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1. Clean, Drain, and Dry
We know, cleaning your boat or watercraft is a drag. But lace up your Nikes and Just Do It™. Depending on which state or province you live in or are visiting, you might even be legally obligated! Rinse off any vegetation and let completely air dry before launching in a different body of water. This rule applies to your pet pooch as well!
2. Love Your Pet Fish (‘Til Death Do You Part)
Your goldfish or guppy may look cute, small, and innocent, but she doesn’t belong in your backyard North American stream or lake. Goldfish, for example, have been found to grow as long as 16 inches and weigh up to four pounds in the wild. They’re ecological tornadoes that uproot vegetation, disturb sediment, breed excessively, release algae-feeding nutrients, eat everything in sight, AND transmit disease and parasites. Bubbles the goldfish doesn’t look so innocent anymore, does she?
Many marine invasions have been traced back to releases of aquarium pets into the wild. If you can no longer care for your aquatic pets, find a trusted friend, family member, or to accept the responsibility. Never (and we *mean* never) release pets into the wild.
3. Use Local Firewood
The health of waterways often depends on the health of surrounding terrestrial environments. Changes in forest composition and shoreline flora can have tremendous impacts on water. Firewood can contain parasites and bugs like the emerald ash borer, Asian longhorned beetle, and European gypsy moth that can decimate North American forests.
We all enjoy a good bonfire, but don’t be *that* person—source firewood locally when you travel.
4. Go Fishing (With Native Bait)!
69 out of 180 aquatic invasive species in the Great Lakes region are fish. One primary mode of entry is the improper use and disposal of fishing bait. Use native species if you decide on live bait.
Oh, and never dump unused bait into the water after you’ve packed up your rod and boonie hat.
5. Wash Your Hiking, Camping Gear
Dirt isn’t the only thing you can carry from place to place. The moment you brush past a plant or set your pack in a meadow, you’re inviting seeds to cling to your belongings. Brush and clean your gear to prevent spreading seeds, spores, plants, and insects.
6. Learn to Identify Invasive Plant Species in Your Area
Research invasive species in your neck of the woods, travel to your favorite water body, document any invasive plants, and report them! Many states, local governments, and community organizations have online resources to help. Check out this site by the State of Michigan as an example.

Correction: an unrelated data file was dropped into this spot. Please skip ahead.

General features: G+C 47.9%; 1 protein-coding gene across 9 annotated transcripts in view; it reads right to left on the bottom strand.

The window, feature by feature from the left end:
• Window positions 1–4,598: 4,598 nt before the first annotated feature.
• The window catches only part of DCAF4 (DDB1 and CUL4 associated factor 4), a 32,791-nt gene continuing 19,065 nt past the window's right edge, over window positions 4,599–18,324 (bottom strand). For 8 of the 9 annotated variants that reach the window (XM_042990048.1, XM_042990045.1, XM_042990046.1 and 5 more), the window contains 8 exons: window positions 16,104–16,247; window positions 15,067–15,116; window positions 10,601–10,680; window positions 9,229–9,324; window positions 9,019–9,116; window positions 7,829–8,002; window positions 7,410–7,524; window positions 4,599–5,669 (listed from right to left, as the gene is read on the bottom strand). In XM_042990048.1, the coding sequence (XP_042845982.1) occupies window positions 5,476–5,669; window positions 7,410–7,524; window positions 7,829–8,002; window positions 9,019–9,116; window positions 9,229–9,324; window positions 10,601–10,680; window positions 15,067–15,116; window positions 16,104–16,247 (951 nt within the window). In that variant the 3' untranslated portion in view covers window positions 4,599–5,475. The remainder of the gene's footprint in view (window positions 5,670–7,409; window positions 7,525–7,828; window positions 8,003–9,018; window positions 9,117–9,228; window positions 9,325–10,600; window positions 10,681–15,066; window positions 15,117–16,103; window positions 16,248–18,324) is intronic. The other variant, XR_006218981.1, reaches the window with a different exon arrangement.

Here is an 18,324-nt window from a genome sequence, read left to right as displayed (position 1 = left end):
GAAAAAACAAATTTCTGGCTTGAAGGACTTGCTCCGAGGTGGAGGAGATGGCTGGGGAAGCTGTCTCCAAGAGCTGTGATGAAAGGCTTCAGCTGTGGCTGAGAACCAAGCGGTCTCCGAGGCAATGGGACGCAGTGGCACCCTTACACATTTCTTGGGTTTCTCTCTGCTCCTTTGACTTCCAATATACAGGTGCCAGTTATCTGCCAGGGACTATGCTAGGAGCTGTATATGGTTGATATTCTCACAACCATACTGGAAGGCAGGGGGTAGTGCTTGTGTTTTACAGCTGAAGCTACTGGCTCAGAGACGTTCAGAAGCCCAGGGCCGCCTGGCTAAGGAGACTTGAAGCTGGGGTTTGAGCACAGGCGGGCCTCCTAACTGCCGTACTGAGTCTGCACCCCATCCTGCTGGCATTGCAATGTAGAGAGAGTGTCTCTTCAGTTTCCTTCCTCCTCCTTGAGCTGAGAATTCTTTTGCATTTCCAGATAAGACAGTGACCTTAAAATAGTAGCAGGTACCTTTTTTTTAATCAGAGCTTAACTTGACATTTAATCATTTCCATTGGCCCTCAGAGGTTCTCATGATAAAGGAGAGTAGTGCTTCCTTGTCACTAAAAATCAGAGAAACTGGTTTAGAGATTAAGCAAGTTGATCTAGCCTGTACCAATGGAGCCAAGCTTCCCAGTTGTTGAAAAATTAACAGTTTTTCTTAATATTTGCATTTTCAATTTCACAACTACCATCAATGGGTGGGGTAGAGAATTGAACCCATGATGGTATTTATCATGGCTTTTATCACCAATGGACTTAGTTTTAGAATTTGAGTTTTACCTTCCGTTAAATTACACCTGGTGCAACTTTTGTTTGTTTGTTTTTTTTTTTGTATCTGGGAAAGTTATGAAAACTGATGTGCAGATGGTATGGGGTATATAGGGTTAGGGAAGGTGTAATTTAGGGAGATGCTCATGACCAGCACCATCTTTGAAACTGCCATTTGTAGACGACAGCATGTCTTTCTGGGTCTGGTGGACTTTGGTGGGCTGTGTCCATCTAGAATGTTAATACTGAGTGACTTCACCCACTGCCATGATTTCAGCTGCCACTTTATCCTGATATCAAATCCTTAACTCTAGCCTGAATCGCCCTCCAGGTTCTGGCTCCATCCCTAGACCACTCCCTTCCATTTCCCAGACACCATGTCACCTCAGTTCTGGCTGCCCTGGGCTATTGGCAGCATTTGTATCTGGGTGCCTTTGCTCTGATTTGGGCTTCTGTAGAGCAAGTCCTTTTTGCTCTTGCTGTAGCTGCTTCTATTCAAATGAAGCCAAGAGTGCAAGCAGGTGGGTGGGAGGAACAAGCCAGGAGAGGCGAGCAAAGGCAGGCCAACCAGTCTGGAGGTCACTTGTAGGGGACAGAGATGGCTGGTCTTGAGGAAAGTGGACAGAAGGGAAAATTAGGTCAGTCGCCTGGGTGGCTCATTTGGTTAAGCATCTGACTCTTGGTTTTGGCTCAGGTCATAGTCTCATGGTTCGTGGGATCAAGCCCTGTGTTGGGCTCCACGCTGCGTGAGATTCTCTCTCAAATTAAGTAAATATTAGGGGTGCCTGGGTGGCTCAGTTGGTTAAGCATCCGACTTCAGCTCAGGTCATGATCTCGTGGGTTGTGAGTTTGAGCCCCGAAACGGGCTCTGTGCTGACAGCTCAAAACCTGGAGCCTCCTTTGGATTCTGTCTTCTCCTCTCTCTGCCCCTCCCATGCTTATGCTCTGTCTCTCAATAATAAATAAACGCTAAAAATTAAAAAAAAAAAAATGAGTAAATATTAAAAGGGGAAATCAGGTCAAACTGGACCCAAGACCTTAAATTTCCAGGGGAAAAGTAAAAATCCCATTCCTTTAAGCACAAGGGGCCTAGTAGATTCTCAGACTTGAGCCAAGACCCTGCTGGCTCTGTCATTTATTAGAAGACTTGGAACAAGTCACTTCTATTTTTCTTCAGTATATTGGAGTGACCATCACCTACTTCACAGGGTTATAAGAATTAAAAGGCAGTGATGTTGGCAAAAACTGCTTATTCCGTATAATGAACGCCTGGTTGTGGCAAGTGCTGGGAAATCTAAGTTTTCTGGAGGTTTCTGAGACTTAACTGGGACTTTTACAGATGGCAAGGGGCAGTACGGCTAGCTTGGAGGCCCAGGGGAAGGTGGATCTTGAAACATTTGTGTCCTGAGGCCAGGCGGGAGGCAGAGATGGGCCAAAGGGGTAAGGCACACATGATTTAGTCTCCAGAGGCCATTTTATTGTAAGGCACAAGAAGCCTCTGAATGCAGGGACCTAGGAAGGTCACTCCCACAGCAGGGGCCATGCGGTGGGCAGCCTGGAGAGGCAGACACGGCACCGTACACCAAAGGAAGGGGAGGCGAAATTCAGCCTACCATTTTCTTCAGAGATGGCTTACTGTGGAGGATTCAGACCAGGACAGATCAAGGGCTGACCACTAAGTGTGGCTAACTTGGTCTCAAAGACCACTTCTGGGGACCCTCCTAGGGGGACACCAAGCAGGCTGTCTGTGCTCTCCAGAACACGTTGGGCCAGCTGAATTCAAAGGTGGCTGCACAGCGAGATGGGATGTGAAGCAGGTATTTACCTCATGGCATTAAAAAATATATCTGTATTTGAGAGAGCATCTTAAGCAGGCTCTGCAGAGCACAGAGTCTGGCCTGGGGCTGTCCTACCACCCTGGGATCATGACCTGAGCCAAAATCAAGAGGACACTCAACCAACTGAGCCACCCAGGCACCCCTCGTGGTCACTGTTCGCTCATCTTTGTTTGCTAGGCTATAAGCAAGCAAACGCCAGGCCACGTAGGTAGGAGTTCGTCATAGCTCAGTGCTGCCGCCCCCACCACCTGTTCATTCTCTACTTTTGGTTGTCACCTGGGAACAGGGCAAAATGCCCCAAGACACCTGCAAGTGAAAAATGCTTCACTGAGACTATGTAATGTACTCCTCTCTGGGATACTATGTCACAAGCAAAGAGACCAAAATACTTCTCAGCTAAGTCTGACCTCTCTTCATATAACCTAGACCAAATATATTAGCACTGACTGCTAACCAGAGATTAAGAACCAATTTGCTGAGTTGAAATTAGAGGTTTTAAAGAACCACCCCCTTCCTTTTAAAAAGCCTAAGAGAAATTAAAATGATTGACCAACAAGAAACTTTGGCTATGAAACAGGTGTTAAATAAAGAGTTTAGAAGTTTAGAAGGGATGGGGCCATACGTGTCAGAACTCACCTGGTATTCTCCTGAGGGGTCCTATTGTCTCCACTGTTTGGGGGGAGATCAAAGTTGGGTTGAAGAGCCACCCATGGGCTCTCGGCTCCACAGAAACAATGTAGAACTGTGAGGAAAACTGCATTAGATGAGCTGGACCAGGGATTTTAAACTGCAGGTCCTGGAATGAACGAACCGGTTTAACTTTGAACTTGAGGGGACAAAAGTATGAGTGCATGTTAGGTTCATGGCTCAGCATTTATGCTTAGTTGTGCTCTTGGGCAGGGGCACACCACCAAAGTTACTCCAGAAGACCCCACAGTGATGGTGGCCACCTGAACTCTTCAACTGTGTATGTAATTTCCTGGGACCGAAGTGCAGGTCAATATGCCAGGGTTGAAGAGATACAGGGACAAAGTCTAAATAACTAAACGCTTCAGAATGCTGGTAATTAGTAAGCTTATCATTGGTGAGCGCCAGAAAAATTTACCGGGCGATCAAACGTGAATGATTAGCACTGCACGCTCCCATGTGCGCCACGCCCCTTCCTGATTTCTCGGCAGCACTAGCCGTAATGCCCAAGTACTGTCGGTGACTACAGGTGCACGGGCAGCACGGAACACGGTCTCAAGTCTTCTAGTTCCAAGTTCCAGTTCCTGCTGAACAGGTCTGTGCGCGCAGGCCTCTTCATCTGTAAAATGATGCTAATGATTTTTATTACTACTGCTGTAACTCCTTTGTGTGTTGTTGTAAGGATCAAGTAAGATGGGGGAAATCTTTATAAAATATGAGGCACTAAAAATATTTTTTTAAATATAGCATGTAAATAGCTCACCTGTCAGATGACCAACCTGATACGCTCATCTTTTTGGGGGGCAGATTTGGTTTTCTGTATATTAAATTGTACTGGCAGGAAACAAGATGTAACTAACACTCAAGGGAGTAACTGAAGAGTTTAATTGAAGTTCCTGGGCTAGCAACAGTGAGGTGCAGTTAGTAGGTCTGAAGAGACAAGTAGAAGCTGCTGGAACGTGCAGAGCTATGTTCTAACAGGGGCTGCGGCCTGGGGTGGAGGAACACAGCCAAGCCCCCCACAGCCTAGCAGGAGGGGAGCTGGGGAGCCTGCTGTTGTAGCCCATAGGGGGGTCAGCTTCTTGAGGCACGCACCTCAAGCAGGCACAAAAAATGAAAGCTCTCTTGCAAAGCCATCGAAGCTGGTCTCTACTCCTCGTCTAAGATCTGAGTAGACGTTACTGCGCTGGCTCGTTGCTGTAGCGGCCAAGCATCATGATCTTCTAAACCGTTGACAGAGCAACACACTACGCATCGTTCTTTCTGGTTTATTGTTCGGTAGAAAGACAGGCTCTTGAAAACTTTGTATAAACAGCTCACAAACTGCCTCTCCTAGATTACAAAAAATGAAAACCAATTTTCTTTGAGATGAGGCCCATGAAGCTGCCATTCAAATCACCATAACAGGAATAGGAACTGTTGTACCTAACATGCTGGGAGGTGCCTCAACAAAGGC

Invasive species should be reported using the Midwest Invasive Species Information Network (MISIN) online reporting tool or the MISIN smartphone app. Alternately, these species can be reported to the Cooperative Invasive Species Management Area for your region or your local conservation district.
7. Crossing the Border? No, You Can’t Take It With You
Leave plants, seeds, and fruits behind.
8. Volunteer As a Monitor
Basically the same as #6 on this list, but formally through a local community group. Join an existing one, or form your own! This is a great way to reach and involve more folks in your community and democratize the preservation of your local waterways. Community groups can provide training, formal reporting processes, and safe invasive species removal.
9. Plant Native Species In Your Garden and Yard
Before you head to the local nursery, figure out some basic information on your backyard. Soil type? Average precipitation? Sun exposure? Drainage pattern? Slope? Figure out in which “ecoregion” you reside using this USDA Forest Service map. Check your “plant hardiness zone.” Provide this information to nursery staff when you arrive, or utilize it when researching on your own. Your local library, government websites, and non-profit/NGO sources are great places to start.
Native species have the benefit of being adapted to environmental conditions of your area. Say goodbye to the days of excessive watering, fertilization, pesticide application, mowing, and pruning! Native plants and alternative, native-plant yards are as close to maintenance free as you can get. As a bonus, you’ll help preserve local pollinators, beneficial insects, birds, small mammals, and other wildlife. All of these benefits have positive spillover effects on your local waterways.
10. Get Political
We live in a society that cares a lot about what individuals should do, so much so that we often forget to talk about what individuals can do together. Politics isn’t a dirty word; it’s a way of negotiating how things are done in society. Preventing the tremendous disruption human activity often brings to our Great Lakes ecosystems requires personal habits to change AND collective political action. Call your legislators at the local, state, and federal levels; tell them you care about preventing invasive species. Visit office hours of elected officials. Get involved with local prevention groups. Contribute to advocacy organizations working every day to maintain the integrity of our native ecosystems.